At the hardware store, I found an add-on rotisserie kit. I opened the box and read the instructions. There were half a dozen diagrams and a few words of gibberish, but on a day when every minute counted, I couldn’t imagine that two non-handy people could figure out how to put the made-in-China product together, and then successfully roast a chicken. To solve problem number two, I opted for the $35 stainless steel hang-the-chicken-upside-down-over-beer-thingy-ma-jig. No assembly required. Just what I needed.
I marinated the chicken, and exactly one hour before dinner, I lit the grill. Problem number three came when the cavity of the barely-an-adolescent chicken wasn’t large enough to go over the stainless steel cup filled with beer. With marinade-messy hands, I got my sharpest poultry knife and performed surgery on the poor bird. Problem number four came when I tried to close the lid on the grill. Since I’m a barbecue newbie myself, I’d put the chicken at the front of the grill, where the chicken was too tall to close the lid. I tried to take off the warming grill at the back but forgot the grill was hot! (Perhaps I need to send myself to BBQ Bootcamp.) Yes, burning my hand was problem number five.
I finally got the bird arranged in the barbecue and the lid closed. I needed champagne — for medicinal purposes, mind you — to take my mind off of my scorched hand and my crazy day of problematic cooking. I set the timer for one hour and got ready for my company.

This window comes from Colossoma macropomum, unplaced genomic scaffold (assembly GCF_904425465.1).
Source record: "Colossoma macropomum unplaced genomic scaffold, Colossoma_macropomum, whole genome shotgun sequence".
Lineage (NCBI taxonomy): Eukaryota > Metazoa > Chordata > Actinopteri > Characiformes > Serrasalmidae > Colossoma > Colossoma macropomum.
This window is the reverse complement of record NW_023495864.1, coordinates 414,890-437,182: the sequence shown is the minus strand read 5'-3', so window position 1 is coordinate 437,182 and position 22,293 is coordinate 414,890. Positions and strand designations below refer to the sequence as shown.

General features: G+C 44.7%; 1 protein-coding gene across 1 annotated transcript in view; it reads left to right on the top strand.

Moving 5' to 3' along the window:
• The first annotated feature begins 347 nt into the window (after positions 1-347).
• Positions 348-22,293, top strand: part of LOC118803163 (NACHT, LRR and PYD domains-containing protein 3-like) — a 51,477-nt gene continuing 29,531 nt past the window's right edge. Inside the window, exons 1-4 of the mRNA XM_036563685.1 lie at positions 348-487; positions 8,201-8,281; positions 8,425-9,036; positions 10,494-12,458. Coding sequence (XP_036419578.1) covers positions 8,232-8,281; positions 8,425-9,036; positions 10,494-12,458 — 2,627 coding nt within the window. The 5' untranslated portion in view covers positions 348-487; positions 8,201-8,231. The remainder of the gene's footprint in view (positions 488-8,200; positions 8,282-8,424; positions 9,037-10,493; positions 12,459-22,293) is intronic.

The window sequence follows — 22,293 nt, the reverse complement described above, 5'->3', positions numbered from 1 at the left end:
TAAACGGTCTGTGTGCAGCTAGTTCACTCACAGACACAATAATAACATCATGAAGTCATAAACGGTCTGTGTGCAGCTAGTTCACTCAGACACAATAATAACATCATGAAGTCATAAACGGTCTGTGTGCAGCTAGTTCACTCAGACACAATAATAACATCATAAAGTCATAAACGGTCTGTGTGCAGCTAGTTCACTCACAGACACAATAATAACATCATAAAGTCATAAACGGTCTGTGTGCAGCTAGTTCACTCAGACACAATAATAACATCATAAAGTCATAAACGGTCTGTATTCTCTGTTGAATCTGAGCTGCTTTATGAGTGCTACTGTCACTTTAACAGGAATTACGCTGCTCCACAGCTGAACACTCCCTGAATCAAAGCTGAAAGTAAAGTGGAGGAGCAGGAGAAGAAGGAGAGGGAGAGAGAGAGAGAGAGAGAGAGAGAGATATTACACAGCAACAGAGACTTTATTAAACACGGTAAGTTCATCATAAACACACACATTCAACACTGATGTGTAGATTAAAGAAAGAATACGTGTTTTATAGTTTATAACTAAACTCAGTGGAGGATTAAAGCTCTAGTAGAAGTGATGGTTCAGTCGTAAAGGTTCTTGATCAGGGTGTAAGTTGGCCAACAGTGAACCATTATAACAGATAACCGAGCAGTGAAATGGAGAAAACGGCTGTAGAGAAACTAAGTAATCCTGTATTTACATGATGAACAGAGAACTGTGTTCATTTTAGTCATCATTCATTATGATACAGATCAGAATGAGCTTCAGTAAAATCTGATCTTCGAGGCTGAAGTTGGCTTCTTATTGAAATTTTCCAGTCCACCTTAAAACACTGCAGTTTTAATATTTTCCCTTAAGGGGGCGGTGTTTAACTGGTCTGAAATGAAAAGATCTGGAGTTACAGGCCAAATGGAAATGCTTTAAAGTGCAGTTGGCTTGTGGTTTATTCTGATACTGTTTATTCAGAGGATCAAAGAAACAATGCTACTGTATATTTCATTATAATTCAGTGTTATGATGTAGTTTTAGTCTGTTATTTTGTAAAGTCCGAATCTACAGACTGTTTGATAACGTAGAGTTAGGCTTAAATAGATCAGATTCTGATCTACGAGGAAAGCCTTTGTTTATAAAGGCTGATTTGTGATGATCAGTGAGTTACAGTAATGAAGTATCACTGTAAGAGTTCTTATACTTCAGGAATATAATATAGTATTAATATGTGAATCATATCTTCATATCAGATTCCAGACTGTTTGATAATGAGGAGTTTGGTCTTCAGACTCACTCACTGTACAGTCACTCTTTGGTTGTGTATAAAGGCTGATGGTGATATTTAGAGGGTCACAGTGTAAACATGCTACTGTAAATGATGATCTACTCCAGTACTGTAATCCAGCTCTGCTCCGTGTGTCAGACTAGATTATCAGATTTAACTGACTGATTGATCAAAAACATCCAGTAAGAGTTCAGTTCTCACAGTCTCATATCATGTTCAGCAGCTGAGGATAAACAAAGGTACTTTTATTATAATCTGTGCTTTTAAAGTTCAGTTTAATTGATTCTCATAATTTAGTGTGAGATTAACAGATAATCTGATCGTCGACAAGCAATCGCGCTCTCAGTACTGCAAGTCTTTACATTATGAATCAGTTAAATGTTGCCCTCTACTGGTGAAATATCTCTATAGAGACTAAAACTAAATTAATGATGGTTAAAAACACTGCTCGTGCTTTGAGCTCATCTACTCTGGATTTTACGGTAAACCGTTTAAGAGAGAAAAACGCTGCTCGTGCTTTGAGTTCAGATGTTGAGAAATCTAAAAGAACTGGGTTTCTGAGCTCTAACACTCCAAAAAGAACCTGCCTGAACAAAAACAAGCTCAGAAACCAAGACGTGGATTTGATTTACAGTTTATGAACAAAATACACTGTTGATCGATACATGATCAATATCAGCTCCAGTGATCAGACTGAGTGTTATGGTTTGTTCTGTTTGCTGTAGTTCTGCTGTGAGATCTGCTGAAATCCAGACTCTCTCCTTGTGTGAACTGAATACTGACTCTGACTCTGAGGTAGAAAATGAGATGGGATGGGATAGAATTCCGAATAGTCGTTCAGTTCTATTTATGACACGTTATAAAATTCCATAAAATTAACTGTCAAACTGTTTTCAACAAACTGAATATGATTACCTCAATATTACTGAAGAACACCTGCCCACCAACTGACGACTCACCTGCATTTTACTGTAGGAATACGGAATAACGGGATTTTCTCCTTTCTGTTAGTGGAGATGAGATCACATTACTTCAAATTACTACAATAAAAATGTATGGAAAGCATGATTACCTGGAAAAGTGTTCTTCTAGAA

My friends arrived on time, and we had more champagne. When the timer went off, I sent Kleriston outside with a meat thermometer and told him the bird should be 160 degrees.
He yelled from outside, “It’s 200 degrees. Is it done?”
Problem number six… I killed the chicken. Thankfully, we had a backup bird that had been bathing in marinade. We put the second chicken on the grill and set the timer for 45 minutes. My champagne-soaked brain thought that shaving 15 minutes off the cooking time should take off 40 degrees. More champagne and more chitchat, and the time zoomed by. When my husband went out to check the chicken with the meat thermometer at the allotted time, it was 180 degrees.
My face fell. How could I have overcooked not one, but two chickens? I really am a good cook. Well, I am when I’m not drinking champagne.
We pulled the second chicken off the grill and literally ran to the dinner table with everything else that had been warming in the oven. The stuffing was sublime, the mushrooms were marvelous, and the wine was divine. And the chicken? Well, it was overcooked, but we ate it. And at the end of the evening, all the food was gone.
My Thanksgiving disaster had been saved. Not by a chicken or a new barbecue accessory, but by the friends I’ve made in Panama. Oh, and the champagne didn’t hurt either.